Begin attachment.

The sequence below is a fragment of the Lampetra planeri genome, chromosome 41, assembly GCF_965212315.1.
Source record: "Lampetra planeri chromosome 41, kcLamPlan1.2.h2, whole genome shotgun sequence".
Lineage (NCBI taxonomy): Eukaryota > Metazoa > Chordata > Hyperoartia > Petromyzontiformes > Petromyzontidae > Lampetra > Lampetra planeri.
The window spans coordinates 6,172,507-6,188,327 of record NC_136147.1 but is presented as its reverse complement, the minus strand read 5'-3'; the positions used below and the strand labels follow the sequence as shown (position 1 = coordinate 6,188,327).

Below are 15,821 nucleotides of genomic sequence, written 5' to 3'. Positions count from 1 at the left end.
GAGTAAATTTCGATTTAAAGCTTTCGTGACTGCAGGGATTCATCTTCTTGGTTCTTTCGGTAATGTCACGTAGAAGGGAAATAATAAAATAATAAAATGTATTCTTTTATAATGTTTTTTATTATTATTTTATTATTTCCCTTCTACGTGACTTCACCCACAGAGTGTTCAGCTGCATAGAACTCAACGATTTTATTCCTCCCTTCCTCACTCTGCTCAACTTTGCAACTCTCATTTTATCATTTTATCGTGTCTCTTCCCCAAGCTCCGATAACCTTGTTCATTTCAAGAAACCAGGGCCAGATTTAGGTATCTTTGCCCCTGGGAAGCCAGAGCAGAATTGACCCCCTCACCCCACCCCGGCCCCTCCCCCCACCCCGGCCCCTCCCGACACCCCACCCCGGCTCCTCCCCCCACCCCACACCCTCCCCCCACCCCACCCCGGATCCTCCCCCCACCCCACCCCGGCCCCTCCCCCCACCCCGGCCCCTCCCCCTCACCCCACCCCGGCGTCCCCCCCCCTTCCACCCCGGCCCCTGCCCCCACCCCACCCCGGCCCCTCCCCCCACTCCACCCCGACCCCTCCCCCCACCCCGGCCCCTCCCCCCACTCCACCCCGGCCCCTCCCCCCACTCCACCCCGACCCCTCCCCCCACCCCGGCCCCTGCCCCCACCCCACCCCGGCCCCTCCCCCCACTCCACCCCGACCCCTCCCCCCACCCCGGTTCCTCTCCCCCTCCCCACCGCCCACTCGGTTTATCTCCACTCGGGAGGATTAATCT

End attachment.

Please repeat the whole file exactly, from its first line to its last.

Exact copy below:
The sequence below is a fragment of the Lampetra planeri genome, chromosome 41, assembly GCF_965212315.1.
Source record: "Lampetra planeri chromosome 41, kcLamPlan1.2.h2, whole genome shotgun sequence".
Lineage (NCBI taxonomy): Eukaryota > Metazoa > Chordata > Hyperoartia > Petromyzontiformes > Petromyzontidae > Lampetra > Lampetra planeri.
The window spans coordinates 6,172,507-6,188,327 of record NC_136147.1 but is presented as its reverse complement, the minus strand read 5'-3'; the positions used below and the strand labels follow the sequence as shown (position 1 = coordinate 6,188,327).

Below are 15,821 nucleotides of genomic sequence, written 5' to 3'. Positions count from 1 at the left end.
GAGTAAATTTCGATTTAAAGCTTTCGTGACTGCAGGGATTCATCTTCTTGGTTCTTTCGGTAATGTCACGTAGAAGGGAAATAATAAAATAATAAAATGTATTCTTTTATAATGTTTTTTATTATTATTTTATTATTTCCCTTCTACGTGACTTCACCCACAGAGTGTTCAGCTGCATAGAACTCAACGATTTTATTCCTCCCTTCCTCACTCTGCTCAACTTTGCAACTCTCATTTTATCATTTTATCGTGTCTCTTCCCCAAGCTCCGATAACCTTGTTCATTTCAAGAAACCAGGGCCAGATTTAGGTATCTTTGCCCCTGGGAAGCCAGAGCAGAATTGACCCCCTCACCCCACCCCGGCCCCTCCCCCCACCCCGGCCCCTCCCGACACCCCACCCCGGCTCCTCCCCCCACCCCACACCCTCCCCCCACCCCACCCCGGATCCTCCCCCCACCCCACCCCGGCCCCTCCCCCCACCCCGGCCCCTCCCCCTCACCCCACCCCGGCGTCCCCCCCCCTTCCACCCCGGCCCCTGCCCCCACCCCACCCCGGCCCCTCCCCCCACTCCACCCCGACCCCTCCCCCCACCCCGGCCCCTCCCCCCACTCCACCCCGGCCCCTCCCCCCACTCCACCCCGACCCCTCCCCCCACCCCGGCCCCTGCCCCCACCCCACCCCGGCCCCTCCCCCCACTCCACCCCGACCCCTCCCCCCACCCCGGTTCCTCTCCCCCTCCCCACCGCCCACTCGGTTTATCTCCACTCGGGAGGATTAATCT